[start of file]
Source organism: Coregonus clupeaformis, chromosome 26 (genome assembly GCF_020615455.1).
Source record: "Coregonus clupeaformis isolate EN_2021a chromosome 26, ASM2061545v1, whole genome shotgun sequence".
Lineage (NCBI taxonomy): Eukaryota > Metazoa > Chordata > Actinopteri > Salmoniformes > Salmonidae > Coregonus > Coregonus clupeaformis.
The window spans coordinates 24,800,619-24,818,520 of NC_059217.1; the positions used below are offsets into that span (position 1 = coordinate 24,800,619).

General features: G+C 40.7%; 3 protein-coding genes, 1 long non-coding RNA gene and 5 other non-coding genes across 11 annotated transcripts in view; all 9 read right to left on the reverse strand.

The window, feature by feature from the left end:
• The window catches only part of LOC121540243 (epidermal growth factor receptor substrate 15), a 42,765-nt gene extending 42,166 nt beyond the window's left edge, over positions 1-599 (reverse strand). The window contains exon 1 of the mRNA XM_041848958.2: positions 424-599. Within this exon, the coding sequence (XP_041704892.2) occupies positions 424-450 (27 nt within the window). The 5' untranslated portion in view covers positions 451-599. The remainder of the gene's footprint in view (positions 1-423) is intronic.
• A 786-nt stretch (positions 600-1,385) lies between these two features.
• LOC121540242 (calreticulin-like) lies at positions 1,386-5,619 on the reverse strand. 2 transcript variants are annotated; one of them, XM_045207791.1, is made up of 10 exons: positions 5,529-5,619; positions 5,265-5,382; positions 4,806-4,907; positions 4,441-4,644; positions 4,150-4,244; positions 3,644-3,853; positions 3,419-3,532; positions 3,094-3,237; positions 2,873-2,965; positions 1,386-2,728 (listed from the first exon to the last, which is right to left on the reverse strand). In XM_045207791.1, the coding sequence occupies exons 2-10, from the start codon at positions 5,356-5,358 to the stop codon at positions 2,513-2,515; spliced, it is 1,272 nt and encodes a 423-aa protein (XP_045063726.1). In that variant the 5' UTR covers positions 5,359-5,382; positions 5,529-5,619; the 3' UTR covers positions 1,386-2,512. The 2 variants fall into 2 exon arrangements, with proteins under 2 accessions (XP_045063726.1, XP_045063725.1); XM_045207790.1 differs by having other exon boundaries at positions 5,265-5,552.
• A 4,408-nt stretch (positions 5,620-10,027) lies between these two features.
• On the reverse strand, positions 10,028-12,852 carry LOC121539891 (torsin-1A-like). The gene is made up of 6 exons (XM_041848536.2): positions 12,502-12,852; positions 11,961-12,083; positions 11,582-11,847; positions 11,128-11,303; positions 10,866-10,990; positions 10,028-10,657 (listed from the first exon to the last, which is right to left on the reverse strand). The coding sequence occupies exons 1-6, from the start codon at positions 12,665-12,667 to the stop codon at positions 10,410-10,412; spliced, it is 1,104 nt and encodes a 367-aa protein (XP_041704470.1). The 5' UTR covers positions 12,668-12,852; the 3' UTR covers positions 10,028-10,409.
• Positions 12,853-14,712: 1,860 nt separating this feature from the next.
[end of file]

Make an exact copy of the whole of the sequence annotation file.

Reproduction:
Source organism: Coregonus clupeaformis, chromosome 26 (genome assembly GCF_020615455.1).
Source record: "Coregonus clupeaformis isolate EN_2021a chromosome 26, ASM2061545v1, whole genome shotgun sequence".
Lineage (NCBI taxonomy): Eukaryota > Metazoa > Chordata > Actinopteri > Salmoniformes > Salmonidae > Coregonus > Coregonus clupeaformis.
The window spans coordinates 24,800,619-24,818,520 of NC_059217.1; the positions used below are offsets into that span (position 1 = coordinate 24,800,619).

General features: G+C 40.7%; 3 protein-coding genes, 1 long non-coding RNA gene and 5 other non-coding genes across 11 annotated transcripts in view; all 9 read right to left on the reverse strand.

The window, feature by feature from the left end:
• The window catches only part of LOC121540243 (epidermal growth factor receptor substrate 15), a 42,765-nt gene extending 42,166 nt beyond the window's left edge, over positions 1-599 (reverse strand). The window contains exon 1 of the mRNA XM_041848958.2: positions 424-599. Within this exon, the coding sequence (XP_041704892.2) occupies positions 424-450 (27 nt within the window). The 5' untranslated portion in view covers positions 451-599. The remainder of the gene's footprint in view (positions 1-423) is intronic.
• A 786-nt stretch (positions 600-1,385) lies between these two features.
• LOC121540242 (calreticulin-like) lies at positions 1,386-5,619 on the reverse strand. 2 transcript variants are annotated; one of them, XM_045207791.1, is made up of 10 exons: positions 5,529-5,619; positions 5,265-5,382; positions 4,806-4,907; positions 4,441-4,644; positions 4,150-4,244; positions 3,644-3,853; positions 3,419-3,532; positions 3,094-3,237; positions 2,873-2,965; positions 1,386-2,728 (listed from the first exon to the last, which is right to left on the reverse strand). In XM_045207791.1, the coding sequence occupies exons 2-10, from the start codon at positions 5,356-5,358 to the stop codon at positions 2,513-2,515; spliced, it is 1,272 nt and encodes a 423-aa protein (XP_045063726.1). In that variant the 5' UTR covers positions 5,359-5,382; positions 5,529-5,619; the 3' UTR covers positions 1,386-2,512. The 2 variants fall into 2 exon arrangements, with proteins under 2 accessions (XP_045063726.1, XP_045063725.1); XM_045207790.1 differs by having other exon boundaries at positions 5,265-5,552.
• A 4,408-nt stretch (positions 5,620-10,027) lies between these two features.
• On the reverse strand, positions 10,028-12,852 carry LOC121539891 (torsin-1A-like). The gene is made up of 6 exons (XM_041848536.2): positions 12,502-12,852; positions 11,961-12,083; positions 11,582-11,847; positions 11,128-11,303; positions 10,866-10,990; positions 10,028-10,657 (listed from the first exon to the last, which is right to left on the reverse strand). The coding sequence occupies exons 1-6, from the start codon at positions 12,665-12,667 to the stop codon at positions 10,410-10,412; spliced, it is 1,104 nt and encodes a 367-aa protein (XP_041704470.1). The 5' UTR covers positions 12,668-12,852; the 3' UTR covers positions 10,028-10,409.
• Positions 12,853-14,712: 1,860 nt separating this feature from the next.